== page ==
Chapter Notes: Symmetry and Nets

# Chapter Notes: Symmetry and Nets Notes | Study Mathematics for Class 5 - Class 5

## Document Description: Chapter Notes: Symmetry and Nets for Class 5 2022 is part of Mathematics for Class 5 preparation. The notes and questions for Chapter Notes: Symmetry and Nets have been prepared according to the Class 5 exam syllabus. Information about Chapter Notes: Symmetry and Nets covers topics like Reflection and Symmetry, Section, Planes of Symmetry, Rotational Symmetry, No Rotational Symmetry, Nets and Chapter Notes: Symmetry and Nets Example, for Class 5 2022 Exam. Find important definitions, questions, notes, meanings, examples, exercises and tests below for Chapter Notes: Symmetry and Nets.

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Reflection and Symmetry

Look at the mirror kept vertically.
The figure in front of the mirror has a reÀection image in the mirror.
See the images of VII and R.
The mirror image and the given original object are exactly symmetrical, the mirror line is the line of symmetry.

We notice that there is no difference in length or breadth between the object kept in front of the mirror and the image of the object in the mirror.
In this figure, ΔA'B'C' is the mirror image of ΔABC.
We can notice that,
(i) The distances of A', B', C' from the mirror are the same as the distances of A, B and C from the mirror. Farther the point from the mirror line farther will be its mirror image.

(ii) Also the length of  = length of
Also length of  = length of
Also length of  = length of
and ∠BAC = ∠B'A'C', ∠ABC = ∠A'B'C',  ∠BCA = ∠B'C′A'.
(iii) AA', BB' and CC' are perpendicular to the mirror line and are bisected by the mirror line.
Mirrors are used in kaleidoscopes to produce images of the small pieces of bangles kept inside. A number of images produced due to the number of mirrors used, give rise to different symmetrical designs in the kaleidoscope.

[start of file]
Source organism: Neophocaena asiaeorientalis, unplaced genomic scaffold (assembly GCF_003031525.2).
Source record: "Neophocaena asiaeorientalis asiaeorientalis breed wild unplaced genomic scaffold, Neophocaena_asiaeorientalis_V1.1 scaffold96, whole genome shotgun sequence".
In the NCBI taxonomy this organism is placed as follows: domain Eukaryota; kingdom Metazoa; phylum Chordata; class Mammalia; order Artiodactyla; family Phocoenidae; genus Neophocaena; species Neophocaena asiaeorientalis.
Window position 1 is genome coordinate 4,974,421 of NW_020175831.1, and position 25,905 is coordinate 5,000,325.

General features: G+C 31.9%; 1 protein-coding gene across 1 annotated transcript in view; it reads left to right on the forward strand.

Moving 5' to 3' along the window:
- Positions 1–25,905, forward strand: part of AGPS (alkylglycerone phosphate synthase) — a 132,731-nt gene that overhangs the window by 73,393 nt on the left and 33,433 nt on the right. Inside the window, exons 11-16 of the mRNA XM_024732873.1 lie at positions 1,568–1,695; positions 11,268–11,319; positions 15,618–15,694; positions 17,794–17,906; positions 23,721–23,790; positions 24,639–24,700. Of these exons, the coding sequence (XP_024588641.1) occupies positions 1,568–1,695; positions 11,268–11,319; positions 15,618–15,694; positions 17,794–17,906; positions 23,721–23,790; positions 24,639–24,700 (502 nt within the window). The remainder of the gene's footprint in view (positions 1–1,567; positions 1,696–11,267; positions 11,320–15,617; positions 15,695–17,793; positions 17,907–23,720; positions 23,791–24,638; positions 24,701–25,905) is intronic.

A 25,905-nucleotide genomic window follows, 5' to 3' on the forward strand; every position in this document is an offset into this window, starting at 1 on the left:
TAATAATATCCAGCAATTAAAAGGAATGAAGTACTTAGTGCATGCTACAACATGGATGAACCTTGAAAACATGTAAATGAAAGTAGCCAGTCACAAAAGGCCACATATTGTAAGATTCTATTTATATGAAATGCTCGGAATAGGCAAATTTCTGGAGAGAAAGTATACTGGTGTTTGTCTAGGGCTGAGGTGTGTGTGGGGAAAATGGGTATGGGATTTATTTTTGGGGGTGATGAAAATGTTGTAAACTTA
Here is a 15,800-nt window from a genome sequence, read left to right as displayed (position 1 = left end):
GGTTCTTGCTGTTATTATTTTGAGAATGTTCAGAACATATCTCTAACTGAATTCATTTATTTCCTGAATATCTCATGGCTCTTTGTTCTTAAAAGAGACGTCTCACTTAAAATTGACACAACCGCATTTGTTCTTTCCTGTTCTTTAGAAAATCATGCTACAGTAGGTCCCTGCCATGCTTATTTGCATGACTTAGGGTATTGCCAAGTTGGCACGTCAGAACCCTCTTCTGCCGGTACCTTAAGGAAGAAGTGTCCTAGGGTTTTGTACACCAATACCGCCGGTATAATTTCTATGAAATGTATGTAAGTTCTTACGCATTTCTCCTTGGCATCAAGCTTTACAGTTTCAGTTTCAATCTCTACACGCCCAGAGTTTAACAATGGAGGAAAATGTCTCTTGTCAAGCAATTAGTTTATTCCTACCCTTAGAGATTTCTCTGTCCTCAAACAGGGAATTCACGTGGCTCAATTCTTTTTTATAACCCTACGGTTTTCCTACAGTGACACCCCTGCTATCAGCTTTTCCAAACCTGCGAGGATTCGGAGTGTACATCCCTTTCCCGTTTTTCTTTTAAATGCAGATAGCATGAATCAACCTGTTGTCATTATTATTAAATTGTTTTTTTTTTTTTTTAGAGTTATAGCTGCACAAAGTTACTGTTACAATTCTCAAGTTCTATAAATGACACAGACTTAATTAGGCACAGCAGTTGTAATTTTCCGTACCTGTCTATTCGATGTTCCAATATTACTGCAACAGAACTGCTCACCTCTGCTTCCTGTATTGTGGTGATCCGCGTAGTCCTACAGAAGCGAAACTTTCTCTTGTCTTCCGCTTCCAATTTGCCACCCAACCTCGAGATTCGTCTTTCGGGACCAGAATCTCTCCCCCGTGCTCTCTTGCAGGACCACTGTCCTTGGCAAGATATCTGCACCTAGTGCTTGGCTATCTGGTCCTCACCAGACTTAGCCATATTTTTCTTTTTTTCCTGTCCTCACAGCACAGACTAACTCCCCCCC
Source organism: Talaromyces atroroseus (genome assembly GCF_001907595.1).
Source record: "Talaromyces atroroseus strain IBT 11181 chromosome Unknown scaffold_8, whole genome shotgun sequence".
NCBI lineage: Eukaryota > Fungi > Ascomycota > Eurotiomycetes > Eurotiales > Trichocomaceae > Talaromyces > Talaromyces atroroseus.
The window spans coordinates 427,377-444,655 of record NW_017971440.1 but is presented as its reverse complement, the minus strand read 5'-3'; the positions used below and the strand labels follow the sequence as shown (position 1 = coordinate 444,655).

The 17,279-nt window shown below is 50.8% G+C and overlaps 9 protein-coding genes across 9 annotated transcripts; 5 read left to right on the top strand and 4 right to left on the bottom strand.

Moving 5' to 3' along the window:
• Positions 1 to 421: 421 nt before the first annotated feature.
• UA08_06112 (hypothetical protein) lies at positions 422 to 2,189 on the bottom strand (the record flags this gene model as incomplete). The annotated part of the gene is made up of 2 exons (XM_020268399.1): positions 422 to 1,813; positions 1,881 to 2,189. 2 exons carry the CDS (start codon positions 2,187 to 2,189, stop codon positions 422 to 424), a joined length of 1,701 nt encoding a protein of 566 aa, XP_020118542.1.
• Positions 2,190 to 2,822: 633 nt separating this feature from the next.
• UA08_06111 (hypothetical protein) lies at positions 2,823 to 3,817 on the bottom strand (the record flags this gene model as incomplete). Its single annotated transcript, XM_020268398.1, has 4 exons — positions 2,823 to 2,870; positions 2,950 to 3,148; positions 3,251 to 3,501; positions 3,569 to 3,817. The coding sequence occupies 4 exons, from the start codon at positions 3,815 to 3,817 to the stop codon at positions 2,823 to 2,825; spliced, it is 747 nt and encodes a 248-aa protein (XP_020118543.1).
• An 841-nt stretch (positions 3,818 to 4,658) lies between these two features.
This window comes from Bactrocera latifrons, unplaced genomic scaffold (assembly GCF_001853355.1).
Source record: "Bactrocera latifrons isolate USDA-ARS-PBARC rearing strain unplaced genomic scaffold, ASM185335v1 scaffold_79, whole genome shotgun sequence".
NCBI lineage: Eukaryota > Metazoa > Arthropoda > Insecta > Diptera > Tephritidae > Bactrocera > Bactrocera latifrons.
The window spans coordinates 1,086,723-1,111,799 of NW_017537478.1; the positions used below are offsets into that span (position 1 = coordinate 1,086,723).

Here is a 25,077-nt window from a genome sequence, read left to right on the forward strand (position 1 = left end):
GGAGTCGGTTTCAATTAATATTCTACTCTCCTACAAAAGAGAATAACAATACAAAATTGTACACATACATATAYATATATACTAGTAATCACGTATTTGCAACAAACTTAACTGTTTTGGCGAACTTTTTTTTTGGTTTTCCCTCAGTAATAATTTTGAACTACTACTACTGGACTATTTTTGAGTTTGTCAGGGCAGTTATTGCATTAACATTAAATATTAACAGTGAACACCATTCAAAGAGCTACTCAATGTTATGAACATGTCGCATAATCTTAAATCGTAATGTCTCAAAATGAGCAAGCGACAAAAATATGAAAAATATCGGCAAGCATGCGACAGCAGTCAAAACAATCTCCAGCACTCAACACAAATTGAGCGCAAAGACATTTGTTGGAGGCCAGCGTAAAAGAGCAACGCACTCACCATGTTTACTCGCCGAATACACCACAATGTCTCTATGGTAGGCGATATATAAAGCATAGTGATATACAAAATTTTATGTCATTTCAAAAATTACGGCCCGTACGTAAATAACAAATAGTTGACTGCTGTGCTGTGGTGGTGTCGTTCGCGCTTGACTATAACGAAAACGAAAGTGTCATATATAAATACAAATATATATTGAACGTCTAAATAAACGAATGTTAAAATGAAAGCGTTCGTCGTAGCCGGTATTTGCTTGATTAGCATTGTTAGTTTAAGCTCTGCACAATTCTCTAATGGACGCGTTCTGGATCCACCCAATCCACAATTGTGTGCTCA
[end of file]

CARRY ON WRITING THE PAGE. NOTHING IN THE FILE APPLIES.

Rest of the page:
To Draw A Mirro Image of a Given Figure

Let ABCDE be a figure given to us whose mirror image is to be drawn.
We draw perpendiculars from the vertices of the given figure to the mirror line. AP, E4, DR, CS and BT are drawn perpendiculars to the mirror line.

Produce AP to A', E4 to E', DR to D', CS to C', BT to B' such that PA' = PA, QE' = QE, RD' = RD, SC' = SC and TB' = TB. Join A' – B' – C' – D' – E' in sequence to get the mirror image A'B'C'D'E' of the given figure ABCDE.
The mirror line is the line of symmetry between these two figures.

To Complete a Figure With Two Lines of Symmetry

Let ABCDE be the given part of the figure and p, and q be the two lines of symmetry.

By drawing perpendiculars from the corner points to lines p and q, we get the image points of the corner points of the given part of the figure.
Joining them in sequence, we complete the figure which will have p and q as two lines of symmetry.

Section

Imagine cutting straight through the middle of a cube as shown in the figure.
The cut face (shown shaded in the figure), is called a section of the cube. In this case, the section is a square.

When we make a straight cut through a solid, we say that the solid is cut by a plane, i.e., the section is flat.

Planes of Symmetry

A plane of symmetry divides a 3D shape into two congruent shapes. One shape must be a mirror image of the other shape. A shaded plane is a plane of symmetry of the cube.

Imagine that a cuboid is cut into two pieces by a plane as shown below.

Now take one of the pieces and put the cut face against a mirror.

Does the piece, together with its reÀection, look like the complete solid?
If it does, as happens in this case, then the cut has been made in a plane of symmetry.
Not all planes which cut a solid in half are planes of symmetry. The solid below has not been cut in a plane of symmetry. If one half is placed against a mirror, we do not see the complete solid.

Rotational Symmetry

Observe the familiar figures of a line segment, equilateral triangle, square, etc. Besides having linear symmetry, these figures have another type of symmetry which is called rotational symmetry.

Example 1: Draw a line segment AB having a fixed length. Mark its mid-point O. Fix a pin through O. Now, keeping the middle point fixed, rotate the line segment AB about O. After a rotation of 180, you will find that the line segment takes the position B1A1. Thus, new position B1A1 fits into the original line segment AB.

Another rotation of 180 about the central point O gives A1B1, a new position A2B2, once again fitting into the original line segment AB, A2 falling on A and B2 falling on B.

Thus, during one rotation of 360 about the midpoint O, the line segment fits into itself twice (more than once). Therefore, the line segment is said to have rotational symmetry of order 2.

The midpoint of the line segment is the centre of rotation.

The point around which the figure is rotated is called the centre of rotation.